Wednesday, 10 July 2013

Seams on the Edges of Jewellery Pieces

Sometimes the edges of pieces can show the places where the glass layers join.

This happens when there is not enough heat to completely fuse the pieces together, as in a tack fuse.

It can happen to only some pieces, due to differences in temperature within the kiln. If this occurs take note of the cool spots, or better yet, run a test for the cool areas of your kiln as in this Bullseye Tech Note.  Then avoid those areas for full fused items.

If you run your kiln as fast as it will go, you can be left with seams at the sides if you do not soak for long enough at the top temperature. I usually try to achieve my desired results with a 10 minute soak. Going slower to top temperature can give you fully formed edges at a lower temperature.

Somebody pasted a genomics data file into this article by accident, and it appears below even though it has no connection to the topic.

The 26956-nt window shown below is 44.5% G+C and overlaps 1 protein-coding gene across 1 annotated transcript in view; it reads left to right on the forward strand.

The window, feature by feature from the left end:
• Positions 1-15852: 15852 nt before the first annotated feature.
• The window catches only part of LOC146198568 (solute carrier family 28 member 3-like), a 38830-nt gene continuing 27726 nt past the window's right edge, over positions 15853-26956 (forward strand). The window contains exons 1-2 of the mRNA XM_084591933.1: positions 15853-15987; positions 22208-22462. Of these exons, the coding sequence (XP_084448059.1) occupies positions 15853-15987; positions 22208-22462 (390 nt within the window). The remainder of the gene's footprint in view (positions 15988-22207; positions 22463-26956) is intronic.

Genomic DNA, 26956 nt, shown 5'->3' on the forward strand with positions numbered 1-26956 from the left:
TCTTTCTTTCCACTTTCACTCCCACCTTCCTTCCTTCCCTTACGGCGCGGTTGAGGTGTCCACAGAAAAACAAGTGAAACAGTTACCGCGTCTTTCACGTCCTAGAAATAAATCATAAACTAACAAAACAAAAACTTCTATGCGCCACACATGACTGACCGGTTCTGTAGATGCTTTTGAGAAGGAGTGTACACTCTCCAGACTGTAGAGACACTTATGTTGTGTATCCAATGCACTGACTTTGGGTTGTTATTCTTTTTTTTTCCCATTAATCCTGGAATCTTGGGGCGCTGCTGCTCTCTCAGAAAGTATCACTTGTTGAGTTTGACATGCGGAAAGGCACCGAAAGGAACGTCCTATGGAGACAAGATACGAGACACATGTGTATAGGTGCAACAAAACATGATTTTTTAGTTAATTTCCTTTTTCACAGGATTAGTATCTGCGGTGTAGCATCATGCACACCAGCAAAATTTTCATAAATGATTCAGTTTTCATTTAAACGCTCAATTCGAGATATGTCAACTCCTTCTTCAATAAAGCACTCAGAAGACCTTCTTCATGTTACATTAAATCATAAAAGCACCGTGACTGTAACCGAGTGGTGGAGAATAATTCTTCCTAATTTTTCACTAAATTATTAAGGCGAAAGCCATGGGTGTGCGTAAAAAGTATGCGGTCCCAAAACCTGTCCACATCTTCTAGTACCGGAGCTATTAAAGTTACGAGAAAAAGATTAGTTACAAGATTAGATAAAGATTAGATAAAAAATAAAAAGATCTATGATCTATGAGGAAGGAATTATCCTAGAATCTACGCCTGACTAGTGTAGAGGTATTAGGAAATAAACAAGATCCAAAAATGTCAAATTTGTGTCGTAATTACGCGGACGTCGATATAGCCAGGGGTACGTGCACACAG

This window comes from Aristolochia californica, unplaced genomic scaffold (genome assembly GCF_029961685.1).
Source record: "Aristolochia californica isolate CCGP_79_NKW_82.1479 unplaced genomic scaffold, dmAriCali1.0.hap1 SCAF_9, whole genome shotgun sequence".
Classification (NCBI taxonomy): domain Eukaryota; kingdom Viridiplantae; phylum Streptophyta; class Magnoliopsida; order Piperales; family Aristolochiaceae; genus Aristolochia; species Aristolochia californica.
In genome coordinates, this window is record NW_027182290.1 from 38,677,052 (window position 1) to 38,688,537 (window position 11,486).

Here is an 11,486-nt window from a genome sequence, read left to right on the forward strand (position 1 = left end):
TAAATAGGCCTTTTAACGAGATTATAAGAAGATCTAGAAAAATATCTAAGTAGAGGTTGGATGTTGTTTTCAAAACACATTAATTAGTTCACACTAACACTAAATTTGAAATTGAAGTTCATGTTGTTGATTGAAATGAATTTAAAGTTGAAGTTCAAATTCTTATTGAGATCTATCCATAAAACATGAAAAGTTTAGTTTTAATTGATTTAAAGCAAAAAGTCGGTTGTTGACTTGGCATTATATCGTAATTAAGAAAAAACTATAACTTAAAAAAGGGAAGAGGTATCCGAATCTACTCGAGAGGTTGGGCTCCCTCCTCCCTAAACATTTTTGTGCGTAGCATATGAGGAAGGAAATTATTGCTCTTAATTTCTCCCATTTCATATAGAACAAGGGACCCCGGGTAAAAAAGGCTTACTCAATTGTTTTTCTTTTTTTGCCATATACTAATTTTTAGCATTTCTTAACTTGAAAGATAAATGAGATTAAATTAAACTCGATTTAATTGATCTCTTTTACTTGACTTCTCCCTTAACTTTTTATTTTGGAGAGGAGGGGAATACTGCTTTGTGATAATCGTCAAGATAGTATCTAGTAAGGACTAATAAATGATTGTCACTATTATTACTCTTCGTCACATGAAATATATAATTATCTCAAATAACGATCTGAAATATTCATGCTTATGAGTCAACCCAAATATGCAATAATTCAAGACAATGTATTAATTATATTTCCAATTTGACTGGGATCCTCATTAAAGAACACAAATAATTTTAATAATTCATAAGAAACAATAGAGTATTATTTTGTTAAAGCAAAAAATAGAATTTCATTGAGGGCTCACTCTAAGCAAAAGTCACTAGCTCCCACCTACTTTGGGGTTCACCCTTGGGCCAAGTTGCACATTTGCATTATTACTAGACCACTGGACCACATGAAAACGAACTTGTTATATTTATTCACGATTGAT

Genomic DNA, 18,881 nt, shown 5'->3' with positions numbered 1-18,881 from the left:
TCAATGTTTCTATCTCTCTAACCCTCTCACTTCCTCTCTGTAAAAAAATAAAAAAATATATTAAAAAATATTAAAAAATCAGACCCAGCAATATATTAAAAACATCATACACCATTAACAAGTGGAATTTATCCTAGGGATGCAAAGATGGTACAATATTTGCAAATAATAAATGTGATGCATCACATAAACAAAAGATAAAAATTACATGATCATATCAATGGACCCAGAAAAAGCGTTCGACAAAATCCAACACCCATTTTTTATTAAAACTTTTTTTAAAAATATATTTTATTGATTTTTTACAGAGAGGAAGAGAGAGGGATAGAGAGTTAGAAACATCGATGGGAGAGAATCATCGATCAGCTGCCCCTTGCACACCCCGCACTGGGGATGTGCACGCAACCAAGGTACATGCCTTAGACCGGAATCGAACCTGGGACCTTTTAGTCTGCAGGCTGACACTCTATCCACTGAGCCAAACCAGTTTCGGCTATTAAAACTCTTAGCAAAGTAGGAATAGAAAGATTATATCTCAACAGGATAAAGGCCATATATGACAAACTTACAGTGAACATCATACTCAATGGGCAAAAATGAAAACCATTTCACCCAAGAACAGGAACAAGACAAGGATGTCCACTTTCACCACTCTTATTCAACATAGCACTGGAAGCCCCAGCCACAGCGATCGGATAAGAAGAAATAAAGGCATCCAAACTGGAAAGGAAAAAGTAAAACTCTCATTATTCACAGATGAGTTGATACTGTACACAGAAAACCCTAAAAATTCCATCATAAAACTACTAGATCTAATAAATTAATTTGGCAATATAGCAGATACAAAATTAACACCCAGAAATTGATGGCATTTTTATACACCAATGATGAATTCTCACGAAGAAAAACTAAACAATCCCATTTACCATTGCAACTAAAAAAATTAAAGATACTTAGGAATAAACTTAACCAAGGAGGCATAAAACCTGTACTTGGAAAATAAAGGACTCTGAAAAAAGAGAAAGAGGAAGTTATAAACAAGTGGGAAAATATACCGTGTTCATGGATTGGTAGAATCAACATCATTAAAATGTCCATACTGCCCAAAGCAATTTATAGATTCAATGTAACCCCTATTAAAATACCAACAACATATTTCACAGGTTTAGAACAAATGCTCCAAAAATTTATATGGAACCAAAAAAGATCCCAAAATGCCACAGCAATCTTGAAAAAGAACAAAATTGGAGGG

You can also get visible seams if you are using iridescent glass, mica, metal or other inclusions that come to or near the edge of the piece. The solutions are to move the inclusions further in from the edges. With iridescent glass, you should remove two or three millimetres of the iridescence to allow the glass to stick together.

If you want to conceal the layers of colour used to build up the piece, you can cut your top piece - assuming it is not clear – 3mm larger all around. This allows the top layer to fold over and enclose the whole piece, concealing the different colour layers.